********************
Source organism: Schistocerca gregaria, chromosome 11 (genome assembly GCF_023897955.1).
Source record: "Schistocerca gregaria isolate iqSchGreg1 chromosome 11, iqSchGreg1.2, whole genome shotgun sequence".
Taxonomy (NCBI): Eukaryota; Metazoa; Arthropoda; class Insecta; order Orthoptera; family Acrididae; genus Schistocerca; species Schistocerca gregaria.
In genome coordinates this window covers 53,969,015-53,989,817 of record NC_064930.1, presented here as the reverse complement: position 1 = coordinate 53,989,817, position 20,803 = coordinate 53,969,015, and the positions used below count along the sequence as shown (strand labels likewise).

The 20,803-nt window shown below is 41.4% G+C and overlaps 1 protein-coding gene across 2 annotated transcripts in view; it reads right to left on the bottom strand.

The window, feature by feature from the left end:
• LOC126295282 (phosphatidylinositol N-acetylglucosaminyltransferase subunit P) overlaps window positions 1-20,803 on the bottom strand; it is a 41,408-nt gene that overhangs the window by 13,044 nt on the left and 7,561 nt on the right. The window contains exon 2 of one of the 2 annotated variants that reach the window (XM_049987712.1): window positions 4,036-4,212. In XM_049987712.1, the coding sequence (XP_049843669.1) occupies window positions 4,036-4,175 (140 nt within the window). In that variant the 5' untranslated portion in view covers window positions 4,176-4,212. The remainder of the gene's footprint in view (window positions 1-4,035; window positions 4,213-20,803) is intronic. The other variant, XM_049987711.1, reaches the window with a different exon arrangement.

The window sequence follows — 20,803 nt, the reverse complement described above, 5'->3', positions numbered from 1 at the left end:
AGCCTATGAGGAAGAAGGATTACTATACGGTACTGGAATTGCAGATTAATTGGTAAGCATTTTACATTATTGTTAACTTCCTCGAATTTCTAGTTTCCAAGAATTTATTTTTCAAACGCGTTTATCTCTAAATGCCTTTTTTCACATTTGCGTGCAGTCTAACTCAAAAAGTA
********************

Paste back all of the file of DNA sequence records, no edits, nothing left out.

Source organism: Schistocerca gregaria, chromosome 11 (genome assembly GCF_023897955.1).
Source record: "Schistocerca gregaria isolate iqSchGreg1 chromosome 11, iqSchGreg1.2, whole genome shotgun sequence".
Taxonomy (NCBI): Eukaryota; Metazoa; Arthropoda; class Insecta; order Orthoptera; family Acrididae; genus Schistocerca; species Schistocerca gregaria.
In genome coordinates this window covers 53,969,015-53,989,817 of record NC_064930.1, presented here as the reverse complement: position 1 = coordinate 53,989,817, position 20,803 = coordinate 53,969,015, and the positions used below count along the sequence as shown (strand labels likewise).

The 20,803-nt window shown below is 41.4% G+C and overlaps 1 protein-coding gene across 2 annotated transcripts in view; it reads right to left on the bottom strand.

The window, feature by feature from the left end:
• LOC126295282 (phosphatidylinositol N-acetylglucosaminyltransferase subunit P) overlaps window positions 1-20,803 on the bottom strand; it is a 41,408-nt gene that overhangs the window by 13,044 nt on the left and 7,561 nt on the right. The window contains exon 2 of one of the 2 annotated variants that reach the window (XM_049987712.1): window positions 4,036-4,212. In XM_049987712.1, the coding sequence (XP_049843669.1) occupies window positions 4,036-4,175 (140 nt within the window). In that variant the 5' untranslated portion in view covers window positions 4,176-4,212. The remainder of the gene's footprint in view (window positions 1-4,035; window positions 4,213-20,803) is intronic. The other variant, XM_049987711.1, reaches the window with a different exon arrangement.

The window sequence follows — 20,803 nt, the reverse complement described above, 5'->3', positions numbered from 1 at the left end:
AGCCTATGAGGAAGAAGGATTACTATACGGTACTGGAATTGCAGATTAATTGGTAAGCATTTTACATTATTGTTAACTTCCTCGAATTTCTAGTTTCCAAGAATTTATTTTTCAAACGCGTTTATCTCTAAATGCCTTTTTTCACATTTGCGTGCAGTCTAACTCAAAAAGTA